The logging Statement

The logging statement defines the logging options for the server. The syntax of the logging command for BIND 8 is shown in Listing B.3.

Listing B.3: BIND 8 logging Command Syntax logging {

[ channel channel_name { ( file pathname

[ versions number|unlimited ] [ size size ] |syslog (kern|user|mail|daemon|auth|syslog|lpr |news|uucp|cron|authpriv|ftp |local0|local1|local2|local3 |local4|local5|local6|local7)

[ severity critical|error|warning|notice

|info|debug [level]|dynamic; ] [ print-category yes|no; ] [ print-severity yes|no; ] [ print-time yes|no; ] }; ]

[ category category_name {

The logging statement can include two different types of subordinate clauses: the channel clause and the category clause. The channel clause defines how logging messages are handled. Messages are written to a file (file), sent to syslogd (syslog), or discarded (null). If a file is used, you can specify how many old versions are retained (versions), and how large the log file is allowed to grow (size). If syslogd is used, select a syslogd facility, such as daemon or authpriv, to log the messages. For both types of logging, you can also specify the severity of the messages written to the log (severity), and that the time (print-time), category (print-category), and severity (print-severity) of the message be included in the log entry.

The category clause defines the category of messages sent to the channel. Thus, the category clause defines what is logged, and the channel clause defines where it is logged. The logging categories are listed in Table B.3.

Table B.3: BIND 8 Logging Categories


Type of Messages Logged


Messages recording CNAME references.


Messages about configuration file processing.


Messages that log database operations.


Various types of messages. This is the default if nothing is specified.


Messages containing debugging data from the event system.


Messages that report internal consistency check failures.


Messages about lame server delegations.


Messages about loading the zone.


Messages reporting maintenance events.


Messages about negative caching.


Messages tracing the DNS NOTIFY protocol.


Messages reporting operating system problems.


Messages containing dumps of all of the packets sent and received.


Messages generated by a fault that causes the server to shut down.


Messages about configuration command processing.


Messages about every DNS query received.


Messages reporting the results of response checking.


Messages concerning the application of security criteria. These are most meaningful if allow-update, allow-query, and allow-transfer options are in use.


Messages containing server statistics.


Messages concerning dynamic updates.


Messages recording inbound zone transfers.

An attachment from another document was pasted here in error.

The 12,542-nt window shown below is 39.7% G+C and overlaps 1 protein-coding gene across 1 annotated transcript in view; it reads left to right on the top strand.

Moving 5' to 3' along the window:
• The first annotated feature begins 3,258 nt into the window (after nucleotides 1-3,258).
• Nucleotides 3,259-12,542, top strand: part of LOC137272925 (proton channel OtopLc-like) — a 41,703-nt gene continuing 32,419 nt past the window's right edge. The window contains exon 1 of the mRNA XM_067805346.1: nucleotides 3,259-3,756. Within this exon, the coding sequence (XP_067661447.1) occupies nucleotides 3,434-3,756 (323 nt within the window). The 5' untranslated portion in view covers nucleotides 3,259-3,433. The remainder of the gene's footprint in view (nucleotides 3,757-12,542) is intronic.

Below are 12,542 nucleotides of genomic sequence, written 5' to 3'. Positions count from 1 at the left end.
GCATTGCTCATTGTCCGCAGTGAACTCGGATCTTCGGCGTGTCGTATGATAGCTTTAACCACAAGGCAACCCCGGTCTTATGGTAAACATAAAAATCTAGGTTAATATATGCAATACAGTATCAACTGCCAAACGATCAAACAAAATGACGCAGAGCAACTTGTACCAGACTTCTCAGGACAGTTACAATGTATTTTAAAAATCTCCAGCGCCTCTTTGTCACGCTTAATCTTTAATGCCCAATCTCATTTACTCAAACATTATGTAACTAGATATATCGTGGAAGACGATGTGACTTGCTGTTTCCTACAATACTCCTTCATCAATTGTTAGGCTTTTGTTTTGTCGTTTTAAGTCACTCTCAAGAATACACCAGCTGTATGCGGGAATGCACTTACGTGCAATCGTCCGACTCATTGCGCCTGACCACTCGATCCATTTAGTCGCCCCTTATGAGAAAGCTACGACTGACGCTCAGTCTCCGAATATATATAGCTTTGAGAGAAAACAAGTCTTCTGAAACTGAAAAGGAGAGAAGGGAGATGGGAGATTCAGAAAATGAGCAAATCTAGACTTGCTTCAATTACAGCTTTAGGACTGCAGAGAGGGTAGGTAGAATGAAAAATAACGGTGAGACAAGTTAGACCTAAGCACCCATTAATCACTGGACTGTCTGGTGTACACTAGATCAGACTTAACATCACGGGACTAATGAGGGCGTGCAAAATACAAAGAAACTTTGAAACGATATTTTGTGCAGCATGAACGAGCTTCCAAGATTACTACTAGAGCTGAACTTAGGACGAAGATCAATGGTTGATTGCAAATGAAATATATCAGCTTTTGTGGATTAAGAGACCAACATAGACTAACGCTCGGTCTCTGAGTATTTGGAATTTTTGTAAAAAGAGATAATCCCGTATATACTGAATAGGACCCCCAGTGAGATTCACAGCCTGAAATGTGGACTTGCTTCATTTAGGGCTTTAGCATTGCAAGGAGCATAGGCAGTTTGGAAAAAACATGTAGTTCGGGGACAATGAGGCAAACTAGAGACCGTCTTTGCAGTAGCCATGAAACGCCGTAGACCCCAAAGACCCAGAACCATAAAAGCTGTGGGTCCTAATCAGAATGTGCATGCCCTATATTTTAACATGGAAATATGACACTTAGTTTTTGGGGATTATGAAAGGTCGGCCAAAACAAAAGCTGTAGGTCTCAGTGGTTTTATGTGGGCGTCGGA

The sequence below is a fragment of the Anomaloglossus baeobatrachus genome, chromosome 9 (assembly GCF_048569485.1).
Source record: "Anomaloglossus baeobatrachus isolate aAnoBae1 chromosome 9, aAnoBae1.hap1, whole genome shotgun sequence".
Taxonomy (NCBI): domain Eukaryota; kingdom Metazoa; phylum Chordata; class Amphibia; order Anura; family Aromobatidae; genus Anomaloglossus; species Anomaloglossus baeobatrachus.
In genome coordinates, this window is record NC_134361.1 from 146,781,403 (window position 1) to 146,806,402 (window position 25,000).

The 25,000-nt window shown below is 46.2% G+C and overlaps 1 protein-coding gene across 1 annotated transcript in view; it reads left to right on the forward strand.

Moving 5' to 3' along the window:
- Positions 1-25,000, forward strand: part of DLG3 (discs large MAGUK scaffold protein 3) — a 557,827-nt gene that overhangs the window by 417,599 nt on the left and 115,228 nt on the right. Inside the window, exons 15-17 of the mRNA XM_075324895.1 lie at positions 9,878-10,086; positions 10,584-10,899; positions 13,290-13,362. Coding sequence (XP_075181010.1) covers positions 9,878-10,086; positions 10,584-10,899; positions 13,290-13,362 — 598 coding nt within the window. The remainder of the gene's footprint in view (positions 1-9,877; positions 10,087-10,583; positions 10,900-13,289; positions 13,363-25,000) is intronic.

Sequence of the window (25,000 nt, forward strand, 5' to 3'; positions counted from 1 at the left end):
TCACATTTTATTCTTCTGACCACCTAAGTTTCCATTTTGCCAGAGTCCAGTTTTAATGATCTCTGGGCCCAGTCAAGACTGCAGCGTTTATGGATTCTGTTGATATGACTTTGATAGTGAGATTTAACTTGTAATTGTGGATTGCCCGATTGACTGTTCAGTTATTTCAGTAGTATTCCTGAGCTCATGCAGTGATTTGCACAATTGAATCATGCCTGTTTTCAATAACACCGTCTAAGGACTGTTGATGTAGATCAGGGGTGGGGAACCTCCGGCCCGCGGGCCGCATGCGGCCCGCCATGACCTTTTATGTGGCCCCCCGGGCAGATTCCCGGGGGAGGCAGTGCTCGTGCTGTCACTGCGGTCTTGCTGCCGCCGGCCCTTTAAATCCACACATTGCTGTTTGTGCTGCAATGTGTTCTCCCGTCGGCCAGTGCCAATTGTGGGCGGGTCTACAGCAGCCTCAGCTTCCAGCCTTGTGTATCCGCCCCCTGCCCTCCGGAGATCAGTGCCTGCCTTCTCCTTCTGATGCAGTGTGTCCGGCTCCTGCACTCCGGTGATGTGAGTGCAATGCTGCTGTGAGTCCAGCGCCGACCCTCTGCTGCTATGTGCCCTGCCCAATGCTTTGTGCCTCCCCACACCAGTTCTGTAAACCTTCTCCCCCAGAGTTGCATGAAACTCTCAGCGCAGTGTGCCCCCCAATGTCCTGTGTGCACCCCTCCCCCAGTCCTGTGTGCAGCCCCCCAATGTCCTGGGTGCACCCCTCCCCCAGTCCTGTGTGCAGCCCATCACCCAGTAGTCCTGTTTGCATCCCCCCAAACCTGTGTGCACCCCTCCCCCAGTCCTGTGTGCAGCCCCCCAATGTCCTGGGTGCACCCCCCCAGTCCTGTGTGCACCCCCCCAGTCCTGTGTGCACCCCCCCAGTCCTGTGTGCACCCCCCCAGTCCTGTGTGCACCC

Messages recording outbound zone transfers.

The BIND 9 logging statement is very similar to the BIND 8 command. It has the same channel and category clauses, although some of the options in those clauses are different. The BIND 9 logging command syntax is shown in Listing B.4.

Listing B.4: BIND 9 logging Command Syntax logging {

[ channel channel_name { ( file pathname

[ versions number|unlimited ] [ size size ] |syslog kern|user|mail|daemon|auth|syslog|lpr |news|uucp|cron|authpriv|ftp |local0|local1|local2|local3 |local4|local5|local6|local7

[ severity critical|error|warning|notice

|info|debug [ level]|dynamic; ] [ print-category yes|no; ] [ print-severity yes|no; ]

[ category category_name {

The channel clause is the same as it was in BIND 8, with only the addition of stderr as a possible destination for messages. The category clause looks the same, but the categories have changed. A dozen categories shown in Table B.3 are no longer supported: cname, eventlib, insist, load, maintenance, ncache, os, packet, panic, parser, response-check, and statistics. Ten of the categories listed in Table B.3 remain: config, db, default, lame-server, notify, queries, security, update, xfer-in, and xfer-out, although one category has been renamed from db to database. Six new categories have been added for BIND 9:

general A wide variety of messages.

resolver Messages that relate to DNS resolution.

client Messages that concern processing of client requests.

network Messages that relate to network operations.

dispatch Messages that trace packets sent to various server modules.

dnssec Messages that track the processing of the DNSSEC and TSIG protocols.

Most servers use the default logging configuration, which logs messages through syslogd using the default category. To find out more about custom log configurations, see Linux DNS Server Administration, by Craig Hunt, which is also part of the Craig Hunt Linux Library.

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